No Man’s Sky allegedly infringes “super formula” patent

The fact that the unfathomably large universe of No Man’s Sky is conveniently available on a Blu-ray is known to be due to the fact that Hello Games procedurally generates it using a mathematical formula. The question now is to what extent the developers may have relied on a patented formula.

We are talking about a so-called “super formula” published by Belgian plant geneticist Johan Gieles in 2003. The formula describes a large number of natural shapes from snowflakes to crystals. Also see this video, in which the math and the benefits behind it are explained in more detail.

Now, 13 years later, the Tilburg-based company Genicap, founded by Gielis’ since then, speaks of Hello Games having used this super formula for No Man’s Sky and sees a need for discussion. The Dutch newspaper Telegraaf reported on the incident for the first time

Telegraaf quotes another Genicap manager, Jeroen Sparrow, that the company had not given approval for the use of the game, which was necessary because it was protected by a patent.

Prof. Johan Gielis, to whom the super formula goes back.

Contrary to what you would otherwise expect, the next step is not to shut down Hello Games or prevent the game from starting. Sparrow only wants to “sit at the table” if the formula has been used.

In fact, Murray spoke of the super formula himself in May 2015 when he spoke to The New Yorkers.

The article worries that Murray found the super formula and tried it on the test planet of No Man’s Sky.

Here is an abbreviated excerpt:

“One of the hardest things for us was creating coherent shapes,” Murray told me. To create varied landscapes, a formula has to deal with a wide range of arbitrary information without creating mathematical anomalies that cause glitches.

“That probably sounds ridiculous, but it’s hard to come up with a formula that you can rely on,” said Murray. The super formula seemed reliable. He points to a rocky ledge that looked like desert geology that was eroded by heavy erosion. “That looks pretty natural!”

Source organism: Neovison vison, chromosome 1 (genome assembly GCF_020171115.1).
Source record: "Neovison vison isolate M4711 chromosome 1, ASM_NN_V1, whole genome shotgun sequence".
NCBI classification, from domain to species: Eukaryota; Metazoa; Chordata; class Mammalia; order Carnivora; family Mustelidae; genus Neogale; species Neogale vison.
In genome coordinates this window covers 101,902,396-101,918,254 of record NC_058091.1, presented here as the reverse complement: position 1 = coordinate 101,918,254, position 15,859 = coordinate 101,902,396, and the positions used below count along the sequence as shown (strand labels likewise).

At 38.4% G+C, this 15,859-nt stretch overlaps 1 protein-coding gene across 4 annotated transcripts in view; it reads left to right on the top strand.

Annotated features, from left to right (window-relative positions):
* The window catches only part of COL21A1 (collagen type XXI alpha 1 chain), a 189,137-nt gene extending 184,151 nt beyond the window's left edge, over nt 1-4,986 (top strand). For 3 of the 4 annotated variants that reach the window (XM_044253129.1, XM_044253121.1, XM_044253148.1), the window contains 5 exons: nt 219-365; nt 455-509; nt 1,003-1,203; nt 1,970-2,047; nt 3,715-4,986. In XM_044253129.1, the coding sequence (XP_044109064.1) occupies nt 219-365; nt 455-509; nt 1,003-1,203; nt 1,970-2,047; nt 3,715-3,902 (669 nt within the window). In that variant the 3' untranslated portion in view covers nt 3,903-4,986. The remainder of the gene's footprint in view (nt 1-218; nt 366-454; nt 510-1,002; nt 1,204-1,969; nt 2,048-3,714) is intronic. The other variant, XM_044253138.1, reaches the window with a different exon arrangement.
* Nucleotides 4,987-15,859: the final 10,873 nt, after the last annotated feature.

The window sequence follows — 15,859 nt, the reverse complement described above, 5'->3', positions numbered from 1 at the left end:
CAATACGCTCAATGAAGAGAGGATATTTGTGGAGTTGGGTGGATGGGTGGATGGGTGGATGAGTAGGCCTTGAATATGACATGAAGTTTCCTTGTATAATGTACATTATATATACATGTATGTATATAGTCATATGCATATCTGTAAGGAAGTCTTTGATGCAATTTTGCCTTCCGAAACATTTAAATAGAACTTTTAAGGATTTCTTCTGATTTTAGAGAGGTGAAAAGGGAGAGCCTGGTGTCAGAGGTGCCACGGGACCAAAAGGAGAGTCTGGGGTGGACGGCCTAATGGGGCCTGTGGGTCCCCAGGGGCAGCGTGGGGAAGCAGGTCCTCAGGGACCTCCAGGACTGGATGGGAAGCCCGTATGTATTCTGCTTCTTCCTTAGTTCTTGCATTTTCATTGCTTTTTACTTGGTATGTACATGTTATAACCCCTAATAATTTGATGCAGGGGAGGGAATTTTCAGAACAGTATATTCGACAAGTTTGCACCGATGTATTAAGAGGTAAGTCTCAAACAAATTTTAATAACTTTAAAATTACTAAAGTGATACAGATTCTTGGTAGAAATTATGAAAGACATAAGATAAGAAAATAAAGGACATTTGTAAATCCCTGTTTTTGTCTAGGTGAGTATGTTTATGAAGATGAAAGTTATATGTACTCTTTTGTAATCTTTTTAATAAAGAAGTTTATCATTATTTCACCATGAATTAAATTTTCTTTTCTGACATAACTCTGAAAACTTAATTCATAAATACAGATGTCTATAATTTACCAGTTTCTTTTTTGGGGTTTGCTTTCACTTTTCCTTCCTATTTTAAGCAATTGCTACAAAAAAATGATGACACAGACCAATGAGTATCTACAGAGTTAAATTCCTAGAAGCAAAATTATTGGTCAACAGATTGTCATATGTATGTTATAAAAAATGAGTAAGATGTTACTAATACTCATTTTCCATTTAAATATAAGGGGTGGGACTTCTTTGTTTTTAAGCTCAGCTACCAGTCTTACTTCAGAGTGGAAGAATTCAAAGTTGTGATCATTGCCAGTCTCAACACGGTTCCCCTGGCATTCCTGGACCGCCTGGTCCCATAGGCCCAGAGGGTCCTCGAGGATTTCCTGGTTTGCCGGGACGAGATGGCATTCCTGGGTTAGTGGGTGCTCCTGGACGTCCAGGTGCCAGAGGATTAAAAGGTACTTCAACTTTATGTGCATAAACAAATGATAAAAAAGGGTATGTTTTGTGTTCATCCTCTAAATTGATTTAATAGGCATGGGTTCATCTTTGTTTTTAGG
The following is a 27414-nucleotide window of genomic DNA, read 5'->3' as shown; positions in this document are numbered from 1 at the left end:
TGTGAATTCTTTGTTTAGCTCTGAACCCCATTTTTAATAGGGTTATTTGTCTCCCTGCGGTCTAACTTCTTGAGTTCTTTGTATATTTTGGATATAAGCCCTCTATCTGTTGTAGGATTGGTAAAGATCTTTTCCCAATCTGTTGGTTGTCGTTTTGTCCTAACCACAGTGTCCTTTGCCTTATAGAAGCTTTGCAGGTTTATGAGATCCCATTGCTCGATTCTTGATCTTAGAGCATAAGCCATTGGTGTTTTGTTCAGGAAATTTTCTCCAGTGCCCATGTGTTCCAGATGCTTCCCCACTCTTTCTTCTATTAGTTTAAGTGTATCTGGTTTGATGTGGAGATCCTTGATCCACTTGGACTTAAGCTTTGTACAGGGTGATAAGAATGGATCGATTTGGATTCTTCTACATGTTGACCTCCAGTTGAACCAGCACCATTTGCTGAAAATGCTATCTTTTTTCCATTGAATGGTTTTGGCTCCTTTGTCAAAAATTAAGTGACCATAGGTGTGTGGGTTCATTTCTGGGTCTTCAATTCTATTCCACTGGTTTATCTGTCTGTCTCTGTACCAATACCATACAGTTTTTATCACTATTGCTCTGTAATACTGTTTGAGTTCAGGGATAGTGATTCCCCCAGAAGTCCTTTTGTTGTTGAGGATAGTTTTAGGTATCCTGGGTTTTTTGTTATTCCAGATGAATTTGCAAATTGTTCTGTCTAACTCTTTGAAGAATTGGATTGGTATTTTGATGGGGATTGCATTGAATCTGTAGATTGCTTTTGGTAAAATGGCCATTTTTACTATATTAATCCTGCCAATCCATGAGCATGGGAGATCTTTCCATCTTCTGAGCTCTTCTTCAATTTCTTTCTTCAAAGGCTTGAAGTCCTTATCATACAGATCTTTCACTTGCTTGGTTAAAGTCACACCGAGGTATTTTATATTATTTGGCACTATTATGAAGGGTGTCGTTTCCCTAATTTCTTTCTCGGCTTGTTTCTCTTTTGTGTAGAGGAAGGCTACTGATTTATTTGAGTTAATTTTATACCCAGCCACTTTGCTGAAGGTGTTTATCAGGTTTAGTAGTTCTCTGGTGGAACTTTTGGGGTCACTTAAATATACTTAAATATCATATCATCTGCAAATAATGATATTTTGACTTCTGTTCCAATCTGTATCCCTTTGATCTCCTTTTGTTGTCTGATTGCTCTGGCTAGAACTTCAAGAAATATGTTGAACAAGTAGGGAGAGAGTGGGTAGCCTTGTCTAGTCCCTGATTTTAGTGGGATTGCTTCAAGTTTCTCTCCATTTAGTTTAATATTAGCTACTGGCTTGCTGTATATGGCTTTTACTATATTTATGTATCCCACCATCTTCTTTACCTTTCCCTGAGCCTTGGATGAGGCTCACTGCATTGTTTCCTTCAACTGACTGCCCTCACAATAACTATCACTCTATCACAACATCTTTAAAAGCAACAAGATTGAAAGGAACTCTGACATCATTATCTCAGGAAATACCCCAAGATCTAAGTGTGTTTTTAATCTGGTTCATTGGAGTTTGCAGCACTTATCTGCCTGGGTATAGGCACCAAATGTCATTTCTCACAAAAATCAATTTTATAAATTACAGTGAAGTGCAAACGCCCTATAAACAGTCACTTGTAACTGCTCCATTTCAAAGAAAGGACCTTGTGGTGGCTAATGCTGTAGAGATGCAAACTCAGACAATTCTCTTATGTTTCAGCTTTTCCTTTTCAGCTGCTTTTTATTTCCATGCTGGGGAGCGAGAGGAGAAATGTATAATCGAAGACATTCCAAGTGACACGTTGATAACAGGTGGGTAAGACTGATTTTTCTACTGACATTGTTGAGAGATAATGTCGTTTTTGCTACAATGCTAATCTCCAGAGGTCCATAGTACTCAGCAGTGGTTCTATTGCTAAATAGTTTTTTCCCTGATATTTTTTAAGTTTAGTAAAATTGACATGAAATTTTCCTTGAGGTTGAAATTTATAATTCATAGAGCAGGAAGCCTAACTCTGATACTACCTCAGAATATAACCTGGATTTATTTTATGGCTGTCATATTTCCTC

He envisioned using the super formula throughout the game, especially in the center of the galaxy where the landscapes are becoming increasingly surreal.

So it seems that Gielis’ formula is actually used.

Since the patent also looks legal, the question is how to proceed.

Jeroen Sparraw said in a statement to our English colleagues:

Genicap is working on a project for a revolutionary software based on the super formula that can be used by both indies and large game studios.

With the superformal one can generate natural objects in endless, varied and independent objects from trees to rocks, beaches and planets to mountains. These are work steps that are still often done manually today. We are still in the concept phase and plan to discuss this in more detail in the autumn.

It would be great to exchange know-how with H**l Games. We believe No Man’s Sky is the beginning of a new generation of games. What the studio did with the formula is impressive. Johan Gielis, the founder of Genicap and discoverer of the super formula, is very proud.

Once Hello Games has used our technology, we have to come to the table at some point. We got in touch with them, but heard that they were busy at the moment. We trust that we can discuss this in the normal way.

When asked, Sony pointed out that it would be better to address questions about development processes to Hello Games. The developer has not yet commented on this.

The question, of course, is whether Hello Games is even obliged to license the formula. The question does not seem easy to answer, some claim that the application of an equation is not patentable in the first place.

We’ll keep you up to date if something changes.

If you want to see the super formula in Aktoin, you can do so on Vimeo.

Order No Man’s Sky from Amazon